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S U B C O N T I N E N T A L   D R I F T
Why branding Pakistan a terrorist state is a bad idea

January 27, 2000
Web posted at 6 a.m. Hong Kong time, 5 p.m. EST

Reports that the Clinton Administration feels the Pakistani military had a hand in the hijacking of Flight 814 will be received with glee in New Delhi. A New York Times story says Washington now believes the Islamic group Harkat ul-Ansar (now known as Harkat ul-Mujahidin) carried out the hijacking, and that the group is supported by the Pakistani military. This would appear to vindicate India's long-standing claim that Islamabad actively backs terrorism in the disputed Kashmir state. But if the Indian government thinks the U.S. will now heed its calls for Pakistan to be declared a terrorist state, it has another think coming. Washington will do no such thing--and thank goodness.

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For one thing, the U.S. is beholden to Pakistan for services rendered during the Afghan-Soviet war. For another, no Pakistani agency (as opposed to individual Pakistani national) has ever been implicated in a terrorist act against the U.S. or its citizens. No American--indeed few people outside India--would put Pakistan in the same league as Iraq, Iran and Syria, countries the U.S. regards as terrorist states.

Oh, and another thing: Pakistan has the Bomb. The Clinton Administration has frequently blundered on South Asia policy, but it is not so foolish as to antagonize a country with nuclear weapons.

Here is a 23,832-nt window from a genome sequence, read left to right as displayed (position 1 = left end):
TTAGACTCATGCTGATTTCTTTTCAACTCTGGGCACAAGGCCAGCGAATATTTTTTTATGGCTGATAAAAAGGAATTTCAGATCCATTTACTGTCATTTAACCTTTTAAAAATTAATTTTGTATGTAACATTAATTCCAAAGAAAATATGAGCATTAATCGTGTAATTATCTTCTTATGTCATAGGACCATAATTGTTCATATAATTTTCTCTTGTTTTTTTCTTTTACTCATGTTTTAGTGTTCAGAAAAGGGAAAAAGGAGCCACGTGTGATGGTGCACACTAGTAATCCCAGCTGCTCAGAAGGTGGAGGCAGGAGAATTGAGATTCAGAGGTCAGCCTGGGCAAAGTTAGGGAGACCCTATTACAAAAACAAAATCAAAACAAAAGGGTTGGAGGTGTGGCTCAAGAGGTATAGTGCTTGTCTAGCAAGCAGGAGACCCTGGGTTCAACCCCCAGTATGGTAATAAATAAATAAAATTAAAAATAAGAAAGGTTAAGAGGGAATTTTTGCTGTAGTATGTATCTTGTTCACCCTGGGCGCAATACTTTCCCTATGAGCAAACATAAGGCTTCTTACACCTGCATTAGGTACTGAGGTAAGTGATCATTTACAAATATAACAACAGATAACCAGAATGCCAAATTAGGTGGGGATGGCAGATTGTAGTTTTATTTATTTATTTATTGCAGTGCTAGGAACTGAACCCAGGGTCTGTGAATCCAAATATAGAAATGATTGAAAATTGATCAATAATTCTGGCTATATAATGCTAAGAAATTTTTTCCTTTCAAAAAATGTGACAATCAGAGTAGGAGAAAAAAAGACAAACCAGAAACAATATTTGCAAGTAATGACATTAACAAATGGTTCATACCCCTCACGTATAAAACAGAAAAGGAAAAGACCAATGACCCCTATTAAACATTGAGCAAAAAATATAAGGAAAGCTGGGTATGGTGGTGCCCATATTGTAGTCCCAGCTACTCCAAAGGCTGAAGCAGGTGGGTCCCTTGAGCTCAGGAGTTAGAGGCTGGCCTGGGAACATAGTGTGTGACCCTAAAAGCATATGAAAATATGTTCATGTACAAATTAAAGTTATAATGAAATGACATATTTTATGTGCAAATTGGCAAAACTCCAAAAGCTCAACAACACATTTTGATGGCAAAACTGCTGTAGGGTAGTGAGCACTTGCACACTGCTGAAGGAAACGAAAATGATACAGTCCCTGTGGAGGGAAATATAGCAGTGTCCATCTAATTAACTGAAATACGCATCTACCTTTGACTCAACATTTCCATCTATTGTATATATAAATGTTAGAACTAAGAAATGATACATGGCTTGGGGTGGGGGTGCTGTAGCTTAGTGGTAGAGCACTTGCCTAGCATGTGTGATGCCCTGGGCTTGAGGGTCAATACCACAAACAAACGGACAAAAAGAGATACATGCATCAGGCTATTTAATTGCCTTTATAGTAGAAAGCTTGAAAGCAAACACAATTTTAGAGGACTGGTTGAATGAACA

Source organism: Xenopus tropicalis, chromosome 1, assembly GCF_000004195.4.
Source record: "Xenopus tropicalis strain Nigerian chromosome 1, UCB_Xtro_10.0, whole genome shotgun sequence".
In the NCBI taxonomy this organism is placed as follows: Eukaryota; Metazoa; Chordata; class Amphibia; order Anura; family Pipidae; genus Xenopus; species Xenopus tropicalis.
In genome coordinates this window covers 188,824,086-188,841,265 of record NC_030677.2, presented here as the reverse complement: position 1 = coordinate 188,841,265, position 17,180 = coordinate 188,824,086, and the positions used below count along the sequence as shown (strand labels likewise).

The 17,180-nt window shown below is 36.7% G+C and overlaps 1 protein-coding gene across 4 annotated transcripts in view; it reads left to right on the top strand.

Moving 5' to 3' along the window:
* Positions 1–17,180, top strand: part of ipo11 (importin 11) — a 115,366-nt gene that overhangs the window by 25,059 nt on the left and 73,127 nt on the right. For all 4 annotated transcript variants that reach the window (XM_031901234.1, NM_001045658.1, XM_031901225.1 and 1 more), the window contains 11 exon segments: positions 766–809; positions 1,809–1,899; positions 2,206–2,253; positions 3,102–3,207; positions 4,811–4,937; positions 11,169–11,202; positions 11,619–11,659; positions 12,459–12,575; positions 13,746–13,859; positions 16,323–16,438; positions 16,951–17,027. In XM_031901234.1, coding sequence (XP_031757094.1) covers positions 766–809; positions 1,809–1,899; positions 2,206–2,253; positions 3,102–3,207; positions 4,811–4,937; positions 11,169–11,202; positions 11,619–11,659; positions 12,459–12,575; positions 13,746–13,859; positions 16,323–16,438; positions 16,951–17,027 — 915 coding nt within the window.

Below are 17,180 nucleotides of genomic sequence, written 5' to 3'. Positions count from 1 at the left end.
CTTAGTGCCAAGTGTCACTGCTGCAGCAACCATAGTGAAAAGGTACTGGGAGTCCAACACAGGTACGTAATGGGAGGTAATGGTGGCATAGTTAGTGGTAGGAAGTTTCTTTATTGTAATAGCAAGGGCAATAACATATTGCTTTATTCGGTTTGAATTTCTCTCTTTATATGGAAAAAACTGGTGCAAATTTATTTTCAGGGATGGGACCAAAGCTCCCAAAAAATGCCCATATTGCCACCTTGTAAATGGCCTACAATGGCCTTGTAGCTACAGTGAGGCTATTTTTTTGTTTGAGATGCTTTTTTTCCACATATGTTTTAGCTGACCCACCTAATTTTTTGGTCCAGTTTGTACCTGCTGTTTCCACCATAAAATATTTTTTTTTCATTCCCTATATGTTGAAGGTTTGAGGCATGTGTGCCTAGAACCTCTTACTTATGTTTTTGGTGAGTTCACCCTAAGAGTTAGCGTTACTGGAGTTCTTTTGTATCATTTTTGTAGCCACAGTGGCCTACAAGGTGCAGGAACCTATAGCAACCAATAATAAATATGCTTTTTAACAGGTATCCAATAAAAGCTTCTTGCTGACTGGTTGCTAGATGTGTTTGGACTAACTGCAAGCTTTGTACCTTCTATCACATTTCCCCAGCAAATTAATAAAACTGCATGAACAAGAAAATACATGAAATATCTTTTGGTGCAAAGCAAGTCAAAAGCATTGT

More to the point, it would not be in the best interests of South Asia for Pakistan to be declared a pariah. It could do India more harm than good. After all, none of the nations that have earned the label "terrorist state"--and that have been hit with economic sanctions as a result--has felt compelled to turn over a new leaf. On the contrary, hard-line elements in the Pakistani military could decide they might as well be hung for sheep as for lambs and ratchet up the hostilities on the border. India should note that the neighbors of Iraq, Iran and Syria aren't slashing their defense budgets because America deems those three outcasts.

The best New Delhi can hope for is that the Clinton Administration will pressure Pakistan's dictator, General Pervez Musharraf, to stop backing terrorist groups and to restart dialogue with India. That would be a great service to South Asia. Assigning labels won't bring lasting peace to the subcontinent: that can only come from direct negotiations between New Delhi and Islamabad. If the U.S. can force the two sides to quit shouting and start talking, so much the better.

See also: TIME's Fallout from Flight 814 and Asiaweek's Operation Bungle.

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